Landmark: The new benchmark for supermarkets
- Tanya T. Lara () - July 18, 2008 - 12:00am

When Kenneth Keng was five years old, he would go with his father Teddy Keng, who founded The Landmark in 1988, to the construction site and, wearing his little hard hat, he would play up and down the moving ramp escalator they were building for Landmark Supermarket in Makati.

The Landmark at the time was breaking new ground — literally and figuratively. It was a new player in a then small industry and had very ambitious plans for its department store and supermarket. It also had a rock-solid philosophy about customer service and offering competitive prices. 

Twenty successful years later, The Landmark is celebrating many milestones. Last year it opened its second branch, at TriNoma Mall in Quezon City — a 10,000-square-meter space that boasts thousands of brands in categories such as personal care, dairy products, snacks, fresh produce, meats, canned goods, and household items, among many others.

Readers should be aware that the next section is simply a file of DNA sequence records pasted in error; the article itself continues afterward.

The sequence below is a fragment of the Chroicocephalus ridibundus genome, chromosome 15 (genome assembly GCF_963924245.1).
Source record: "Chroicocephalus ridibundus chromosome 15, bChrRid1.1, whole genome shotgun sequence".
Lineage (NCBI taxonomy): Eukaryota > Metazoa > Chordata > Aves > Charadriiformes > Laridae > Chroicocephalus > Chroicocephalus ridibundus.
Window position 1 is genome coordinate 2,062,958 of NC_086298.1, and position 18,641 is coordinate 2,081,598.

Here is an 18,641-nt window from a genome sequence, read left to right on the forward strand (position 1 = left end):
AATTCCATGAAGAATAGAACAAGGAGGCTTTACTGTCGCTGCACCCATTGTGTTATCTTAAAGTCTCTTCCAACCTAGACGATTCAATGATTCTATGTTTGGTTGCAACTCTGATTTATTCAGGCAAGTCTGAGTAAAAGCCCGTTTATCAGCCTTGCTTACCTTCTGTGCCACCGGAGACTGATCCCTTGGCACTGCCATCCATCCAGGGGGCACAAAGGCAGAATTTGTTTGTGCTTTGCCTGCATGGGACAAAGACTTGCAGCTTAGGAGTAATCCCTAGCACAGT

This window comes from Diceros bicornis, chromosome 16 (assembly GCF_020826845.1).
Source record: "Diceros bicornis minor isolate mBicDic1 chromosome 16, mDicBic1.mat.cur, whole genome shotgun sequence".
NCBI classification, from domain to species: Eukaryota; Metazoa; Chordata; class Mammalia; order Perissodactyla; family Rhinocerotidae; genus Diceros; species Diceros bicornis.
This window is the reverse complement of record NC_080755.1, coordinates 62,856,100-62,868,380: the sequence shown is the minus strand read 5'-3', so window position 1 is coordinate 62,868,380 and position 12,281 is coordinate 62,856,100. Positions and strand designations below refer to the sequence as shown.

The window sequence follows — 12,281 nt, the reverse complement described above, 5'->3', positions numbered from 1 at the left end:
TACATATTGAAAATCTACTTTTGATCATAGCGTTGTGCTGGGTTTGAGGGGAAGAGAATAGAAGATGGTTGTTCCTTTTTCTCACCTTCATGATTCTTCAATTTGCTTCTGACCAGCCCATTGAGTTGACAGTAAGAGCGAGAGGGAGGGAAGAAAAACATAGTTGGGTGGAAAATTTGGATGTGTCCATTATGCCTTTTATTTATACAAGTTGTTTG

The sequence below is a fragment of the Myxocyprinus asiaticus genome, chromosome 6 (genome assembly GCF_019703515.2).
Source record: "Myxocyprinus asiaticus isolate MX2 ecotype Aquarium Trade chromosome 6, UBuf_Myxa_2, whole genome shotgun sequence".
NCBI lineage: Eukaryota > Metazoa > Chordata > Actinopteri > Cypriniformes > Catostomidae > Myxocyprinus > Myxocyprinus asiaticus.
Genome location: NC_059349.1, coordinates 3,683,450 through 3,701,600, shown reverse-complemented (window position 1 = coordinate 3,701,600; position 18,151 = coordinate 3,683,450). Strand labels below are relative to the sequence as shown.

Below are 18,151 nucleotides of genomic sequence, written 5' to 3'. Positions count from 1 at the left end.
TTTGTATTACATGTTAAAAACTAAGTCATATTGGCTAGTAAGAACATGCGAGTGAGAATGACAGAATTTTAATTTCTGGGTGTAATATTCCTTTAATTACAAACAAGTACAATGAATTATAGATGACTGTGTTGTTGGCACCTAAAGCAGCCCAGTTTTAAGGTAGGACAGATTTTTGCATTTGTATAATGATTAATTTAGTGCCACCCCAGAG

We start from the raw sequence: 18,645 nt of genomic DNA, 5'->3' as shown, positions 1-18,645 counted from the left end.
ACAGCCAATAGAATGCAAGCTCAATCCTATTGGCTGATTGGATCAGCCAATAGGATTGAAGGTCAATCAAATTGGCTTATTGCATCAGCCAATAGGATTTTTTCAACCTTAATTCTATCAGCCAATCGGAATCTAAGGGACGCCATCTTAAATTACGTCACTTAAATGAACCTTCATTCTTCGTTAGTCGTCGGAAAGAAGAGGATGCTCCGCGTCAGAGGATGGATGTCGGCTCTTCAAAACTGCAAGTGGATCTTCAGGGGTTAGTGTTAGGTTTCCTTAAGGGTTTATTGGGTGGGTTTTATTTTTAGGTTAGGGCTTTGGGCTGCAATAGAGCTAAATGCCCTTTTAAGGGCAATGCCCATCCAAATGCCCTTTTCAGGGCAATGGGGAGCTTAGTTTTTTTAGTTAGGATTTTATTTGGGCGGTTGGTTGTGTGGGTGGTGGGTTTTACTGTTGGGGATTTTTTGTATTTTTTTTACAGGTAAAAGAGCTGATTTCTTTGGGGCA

After his team had done research in new supermarket trends, Teddy Keng told his designers, Hugh A. Boyd Associates of New Jersey, that he wanted “the best supermarket in the world.” Early this year, that goal seemed to have been met as far as design is concerned. The supermarket received two prestigious design awards: the Store of the Year in the supermarket/grocery category by the A.R.E. Design Awards and first place in the supermarket category of the ISP/VM+SD International Store Awards. The first is the Association of Retail Environments, composed of retail and related companies, and the second is from the Institute of Store Planners, and the Visual Merchandising + Store Design (VMSD) magazine, a publication for retail designers and store display professionals.

Landmark assistant to the executive vice president Kenneth Keng says that the supermarket is focused on its mission of providing the best customer service and a hassle-free shopping environment.

“Landmark is organized between the supermarket and the department store,” Kenneth says. “We wanted to focus on each, so the customers don’t get confused. When you go to the supermarket, you go there for food. You don’t want to see a bicycle next to your cabbage. The department store takes care of small appliances and white goods since we have a long-standing tie with Ansons. My grandfather founded Ansons 40 years ago, while my dad founded Landmark with his partner Enrique Cheng.”